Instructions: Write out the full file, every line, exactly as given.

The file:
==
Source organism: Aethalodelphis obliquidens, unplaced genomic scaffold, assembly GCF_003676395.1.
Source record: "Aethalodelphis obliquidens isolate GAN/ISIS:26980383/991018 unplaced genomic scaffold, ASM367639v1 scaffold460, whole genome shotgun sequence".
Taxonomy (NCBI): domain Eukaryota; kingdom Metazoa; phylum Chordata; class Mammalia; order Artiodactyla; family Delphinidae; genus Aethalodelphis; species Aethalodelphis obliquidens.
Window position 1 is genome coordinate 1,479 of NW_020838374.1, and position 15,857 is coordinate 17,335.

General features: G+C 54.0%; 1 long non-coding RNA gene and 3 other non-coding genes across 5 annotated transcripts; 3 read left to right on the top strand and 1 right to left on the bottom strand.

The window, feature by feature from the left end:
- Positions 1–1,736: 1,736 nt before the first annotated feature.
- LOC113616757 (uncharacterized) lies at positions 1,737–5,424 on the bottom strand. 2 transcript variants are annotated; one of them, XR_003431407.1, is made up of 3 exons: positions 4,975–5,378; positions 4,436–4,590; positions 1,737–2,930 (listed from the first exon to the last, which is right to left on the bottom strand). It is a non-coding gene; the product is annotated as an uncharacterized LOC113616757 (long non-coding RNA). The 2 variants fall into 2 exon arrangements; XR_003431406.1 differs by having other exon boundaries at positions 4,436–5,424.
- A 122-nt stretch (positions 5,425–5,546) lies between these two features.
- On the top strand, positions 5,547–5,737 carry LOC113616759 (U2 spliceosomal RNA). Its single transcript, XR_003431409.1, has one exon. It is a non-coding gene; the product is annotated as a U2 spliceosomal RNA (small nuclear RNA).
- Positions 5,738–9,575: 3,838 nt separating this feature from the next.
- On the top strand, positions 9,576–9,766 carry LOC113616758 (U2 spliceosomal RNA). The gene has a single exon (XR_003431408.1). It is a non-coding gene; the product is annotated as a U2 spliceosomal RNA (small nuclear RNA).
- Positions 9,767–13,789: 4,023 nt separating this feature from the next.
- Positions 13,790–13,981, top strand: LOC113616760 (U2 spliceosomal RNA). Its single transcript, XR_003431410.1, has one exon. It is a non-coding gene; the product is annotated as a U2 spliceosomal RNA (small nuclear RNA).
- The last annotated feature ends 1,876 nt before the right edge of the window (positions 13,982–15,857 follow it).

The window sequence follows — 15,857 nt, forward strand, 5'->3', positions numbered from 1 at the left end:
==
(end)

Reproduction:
Source organism: Aethalodelphis obliquidens, unplaced genomic scaffold, assembly GCF_003676395.1.
Source record: "Aethalodelphis obliquidens isolate GAN/ISIS:26980383/991018 unplaced genomic scaffold, ASM367639v1 scaffold460, whole genome shotgun sequence".
Taxonomy (NCBI): domain Eukaryota; kingdom Metazoa; phylum Chordata; class Mammalia; order Artiodactyla; family Delphinidae; genus Aethalodelphis; species Aethalodelphis obliquidens.
Window position 1 is genome coordinate 1,479 of NW_020838374.1, and position 15,857 is coordinate 17,335.

General features: G+C 54.0%; 1 long non-coding RNA gene and 3 other non-coding genes across 5 annotated transcripts; 3 read left to right on the top strand and 1 right to left on the bottom strand.

The window, feature by feature from the left end:
- Positions 1–1,736: 1,736 nt before the first annotated feature.
- LOC113616757 (uncharacterized) lies at positions 1,737–5,424 on the bottom strand. 2 transcript variants are annotated; one of them, XR_003431407.1, is made up of 3 exons: positions 4,975–5,378; positions 4,436–4,590; positions 1,737–2,930 (listed from the first exon to the last, which is right to left on the bottom strand). It is a non-coding gene; the product is annotated as an uncharacterized LOC113616757 (long non-coding RNA). The 2 variants fall into 2 exon arrangements; XR_003431406.1 differs by having other exon boundaries at positions 4,436–5,424.
- A 122-nt stretch (positions 5,425–5,546) lies between these two features.
- On the top strand, positions 5,547–5,737 carry LOC113616759 (U2 spliceosomal RNA). Its single transcript, XR_003431409.1, has one exon. It is a non-coding gene; the product is annotated as a U2 spliceosomal RNA (small nuclear RNA).
- Positions 5,738–9,575: 3,838 nt separating this feature from the next.
- On the top strand, positions 9,576–9,766 carry LOC113616758 (U2 spliceosomal RNA). The gene has a single exon (XR_003431408.1). It is a non-coding gene; the product is annotated as a U2 spliceosomal RNA (small nuclear RNA).
- Positions 9,767–13,789: 4,023 nt separating this feature from the next.
- Positions 13,790–13,981, top strand: LOC113616760 (U2 spliceosomal RNA). Its single transcript, XR_003431410.1, has one exon. It is a non-coding gene; the product is annotated as a U2 spliceosomal RNA (small nuclear RNA).
- The last annotated feature ends 1,876 nt before the right edge of the window (positions 13,982–15,857 follow it).

The window sequence follows — 15,857 nt, forward strand, 5'->3', positions numbered from 1 at the left end: